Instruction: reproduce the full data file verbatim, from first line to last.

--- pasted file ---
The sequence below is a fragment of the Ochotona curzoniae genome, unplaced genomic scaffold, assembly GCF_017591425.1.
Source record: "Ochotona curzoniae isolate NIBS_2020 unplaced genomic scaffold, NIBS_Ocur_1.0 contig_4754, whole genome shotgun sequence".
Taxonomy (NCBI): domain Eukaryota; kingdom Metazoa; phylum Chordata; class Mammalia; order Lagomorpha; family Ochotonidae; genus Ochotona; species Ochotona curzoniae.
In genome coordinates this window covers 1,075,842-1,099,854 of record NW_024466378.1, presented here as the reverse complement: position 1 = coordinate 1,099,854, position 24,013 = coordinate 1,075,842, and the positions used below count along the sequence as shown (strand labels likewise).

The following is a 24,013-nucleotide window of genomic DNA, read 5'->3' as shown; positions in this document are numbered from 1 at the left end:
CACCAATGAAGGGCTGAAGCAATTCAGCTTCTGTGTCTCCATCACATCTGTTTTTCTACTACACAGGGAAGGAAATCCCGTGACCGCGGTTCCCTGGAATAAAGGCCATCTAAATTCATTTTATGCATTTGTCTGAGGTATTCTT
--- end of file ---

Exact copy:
The sequence below is a fragment of the Ochotona curzoniae genome, unplaced genomic scaffold, assembly GCF_017591425.1.
Source record: "Ochotona curzoniae isolate NIBS_2020 unplaced genomic scaffold, NIBS_Ocur_1.0 contig_4754, whole genome shotgun sequence".
Taxonomy (NCBI): domain Eukaryota; kingdom Metazoa; phylum Chordata; class Mammalia; order Lagomorpha; family Ochotonidae; genus Ochotona; species Ochotona curzoniae.
In genome coordinates this window covers 1,075,842-1,099,854 of record NW_024466378.1, presented here as the reverse complement: position 1 = coordinate 1,099,854, position 24,013 = coordinate 1,075,842, and the positions used below count along the sequence as shown (strand labels likewise).

The following is a 24,013-nucleotide window of genomic DNA, read 5'->3' as shown; positions in this document are numbered from 1 at the left end:
CACCAATGAAGGGCTGAAGCAATTCAGCTTCTGTGTCTCCATCACATCTGTTTTTCTACTACACAGGGAAGGAAATCCCGTGACCGCGGTTCCCTGGAATAAAGGCCATCTAAATTCATTTTATGCATTTGTCTGAGGTATTCTT